Saturday, January 6, 2018

Range Rider or Range Writer

When I adopted the name of The Range Writer, I did not realize that there were those who would not make the connection to The Range Rider, especially those of younger generations.
   The Range Rider was an outstanding western adventure TV show in the early 1950's. It was produced by Gene Autry and starred Jock Mahoney as The Range Rider. At the time he was billed as Jack Mahoney. He was a former stuntman and he did all his own stunts and horsework.
   When I first saw the show, I thought he reminded me so much of another cowboy star, Charles Starrett who starred in a long running series for Columbia Pictures as a masked rider all in black on a white stallion similar to The Lone Ranger. This character was known as The Durango Kid.  Jock's moves and athleticism was so similar, it was almost as if they were both the same man.
   Years later, I learned that Jock was the stuntman for Charles Starrett and when the Durango Kid rode wearing his mask, it was actually Jock Mahoney. Charles Starrett often quipped. "Jock let's me say the words."
   Columbia pictures soon learned that Jock could also act and later began giving Jock additional roles in the Durango Kid films. He was billed as Jack Mahoney and often times as The Durango Kid, he would be chasing himself as the other character.
   Jock went on to star in another TV series, "Yancy Derrtinger" in the late 1950's. Later on he became Tarzan in two major motion pictures.
   Jock was probably one of the greatest stuntmen of all time and he was simply fascinating to watch.
   He will forever be The RANGE RIDER..

Friday, December 15, 2017

Luke Short (Frederick Glidden) The before Louis L'amour

I don'r want to get into the ranking of authors; who is better than whom? There have been many great western authors who were great in their own right. Some were similar to others and some were a little more unique, but quality was still there. The overall success of any author is marketing. The author's work needs to be exposed. Some received more exposure than others. Some had great recommendations by influential personalities. Some had works made into great motion pictures.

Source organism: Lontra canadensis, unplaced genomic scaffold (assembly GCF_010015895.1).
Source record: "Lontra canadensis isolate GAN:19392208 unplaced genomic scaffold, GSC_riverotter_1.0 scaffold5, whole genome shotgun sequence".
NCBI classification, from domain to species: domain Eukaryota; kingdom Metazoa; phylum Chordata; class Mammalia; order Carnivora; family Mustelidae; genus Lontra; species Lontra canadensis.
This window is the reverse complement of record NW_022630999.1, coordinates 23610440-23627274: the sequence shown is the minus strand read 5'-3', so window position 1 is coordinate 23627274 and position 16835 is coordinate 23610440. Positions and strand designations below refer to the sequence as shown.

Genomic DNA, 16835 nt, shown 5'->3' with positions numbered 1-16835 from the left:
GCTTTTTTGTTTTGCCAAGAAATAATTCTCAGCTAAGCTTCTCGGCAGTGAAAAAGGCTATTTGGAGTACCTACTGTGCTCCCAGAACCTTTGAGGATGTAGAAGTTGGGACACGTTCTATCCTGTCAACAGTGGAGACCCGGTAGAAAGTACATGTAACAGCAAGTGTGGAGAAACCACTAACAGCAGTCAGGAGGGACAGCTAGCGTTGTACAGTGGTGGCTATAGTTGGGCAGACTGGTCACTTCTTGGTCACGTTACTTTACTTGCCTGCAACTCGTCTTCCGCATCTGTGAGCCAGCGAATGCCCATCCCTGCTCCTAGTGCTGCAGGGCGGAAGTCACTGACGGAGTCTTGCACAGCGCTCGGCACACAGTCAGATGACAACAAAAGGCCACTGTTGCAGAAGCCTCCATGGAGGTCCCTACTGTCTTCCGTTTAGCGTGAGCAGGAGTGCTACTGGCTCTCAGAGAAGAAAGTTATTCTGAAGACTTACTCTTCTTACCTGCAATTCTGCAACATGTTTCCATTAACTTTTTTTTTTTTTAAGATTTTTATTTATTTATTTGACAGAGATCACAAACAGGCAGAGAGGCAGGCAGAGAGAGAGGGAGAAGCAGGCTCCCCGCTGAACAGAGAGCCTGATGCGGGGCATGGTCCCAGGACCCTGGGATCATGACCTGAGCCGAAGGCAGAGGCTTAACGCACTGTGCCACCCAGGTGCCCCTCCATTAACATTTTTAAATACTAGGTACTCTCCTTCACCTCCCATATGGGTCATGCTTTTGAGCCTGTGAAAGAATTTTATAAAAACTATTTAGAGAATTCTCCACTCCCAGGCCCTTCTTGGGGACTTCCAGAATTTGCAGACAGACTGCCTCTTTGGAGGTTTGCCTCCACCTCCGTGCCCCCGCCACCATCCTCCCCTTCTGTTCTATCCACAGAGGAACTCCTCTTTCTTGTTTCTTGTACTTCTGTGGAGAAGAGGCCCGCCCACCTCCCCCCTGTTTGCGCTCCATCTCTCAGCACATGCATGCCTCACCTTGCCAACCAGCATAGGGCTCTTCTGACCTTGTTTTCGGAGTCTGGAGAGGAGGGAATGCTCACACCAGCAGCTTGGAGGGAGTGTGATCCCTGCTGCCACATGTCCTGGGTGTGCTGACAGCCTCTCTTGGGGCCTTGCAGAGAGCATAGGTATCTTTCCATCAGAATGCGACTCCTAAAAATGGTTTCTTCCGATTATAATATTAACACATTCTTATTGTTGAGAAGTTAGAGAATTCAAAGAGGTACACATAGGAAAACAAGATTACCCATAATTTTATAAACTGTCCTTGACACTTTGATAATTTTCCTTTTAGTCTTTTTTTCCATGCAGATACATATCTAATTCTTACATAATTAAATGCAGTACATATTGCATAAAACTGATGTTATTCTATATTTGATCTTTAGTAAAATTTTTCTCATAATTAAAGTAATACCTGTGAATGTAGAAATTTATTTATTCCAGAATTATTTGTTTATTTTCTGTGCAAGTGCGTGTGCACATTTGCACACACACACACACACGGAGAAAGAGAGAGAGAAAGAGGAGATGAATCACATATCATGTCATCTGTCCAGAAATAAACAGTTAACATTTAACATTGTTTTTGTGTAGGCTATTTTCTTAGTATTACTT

Luke Short was the pen name of Frederick Glidden. His publisher assigned him that name. He did not know at the time that Luke Short was a famous gunman in the old west. He wrote outstanding rugged western stories with well developed characters  including strong women roles, as well as complex and often times convoluted plot lines.He was very prolific and many of his works were adapted into successful motion pictures and often in comic book form.
      In his latter years he was contracted by Bantam books to supply two or three books a year. Whether it was his health or other reasons, he often failed to deliver on the designated deadlines for publication. He was replaced by a newcomer named Louis L'Amour. Bantam initiated a new marketing policy of having all L'Amour books in print all the time.